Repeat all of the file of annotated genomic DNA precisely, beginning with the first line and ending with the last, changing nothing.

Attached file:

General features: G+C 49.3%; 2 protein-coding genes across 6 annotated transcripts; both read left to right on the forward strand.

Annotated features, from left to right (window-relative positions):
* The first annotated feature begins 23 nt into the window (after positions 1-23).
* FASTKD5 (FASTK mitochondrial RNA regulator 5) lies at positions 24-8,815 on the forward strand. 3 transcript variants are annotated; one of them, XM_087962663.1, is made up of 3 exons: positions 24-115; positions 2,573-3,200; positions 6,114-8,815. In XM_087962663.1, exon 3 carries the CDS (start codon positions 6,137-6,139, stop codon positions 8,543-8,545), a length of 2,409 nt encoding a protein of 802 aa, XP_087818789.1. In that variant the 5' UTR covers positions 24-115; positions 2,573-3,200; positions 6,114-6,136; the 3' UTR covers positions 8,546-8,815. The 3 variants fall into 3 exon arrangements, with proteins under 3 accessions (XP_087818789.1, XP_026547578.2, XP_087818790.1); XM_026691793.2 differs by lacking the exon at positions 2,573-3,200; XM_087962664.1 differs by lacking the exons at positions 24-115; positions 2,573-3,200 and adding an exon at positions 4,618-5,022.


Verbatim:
General features: G+C 49.3%; 2 protein-coding genes across 6 annotated transcripts; both read left to right on the forward strand.

Annotated features, from left to right (window-relative positions):
* The first annotated feature begins 23 nt into the window (after positions 1-23).
* FASTKD5 (FASTK mitochondrial RNA regulator 5) lies at positions 24-8,815 on the forward strand. 3 transcript variants are annotated; one of them, XM_087962663.1, is made up of 3 exons: positions 24-115; positions 2,573-3,200; positions 6,114-8,815. In XM_087962663.1, exon 3 carries the CDS (start codon positions 6,137-6,139, stop codon positions 8,543-8,545), a length of 2,409 nt encoding a protein of 802 aa, XP_087818789.1. In that variant the 5' UTR covers positions 24-115; positions 2,573-3,200; positions 6,114-6,136; the 3' UTR covers positions 8,546-8,815. The 3 variants fall into 3 exon arrangements, with proteins under 3 accessions (XP_087818789.1, XP_026547578.2, XP_087818790.1); XM_026691793.2 differs by lacking the exon at positions 2,573-3,200; XM_087962664.1 differs by lacking the exons at positions 24-115; positions 2,573-3,200 and adding an exon at positions 4,618-5,022.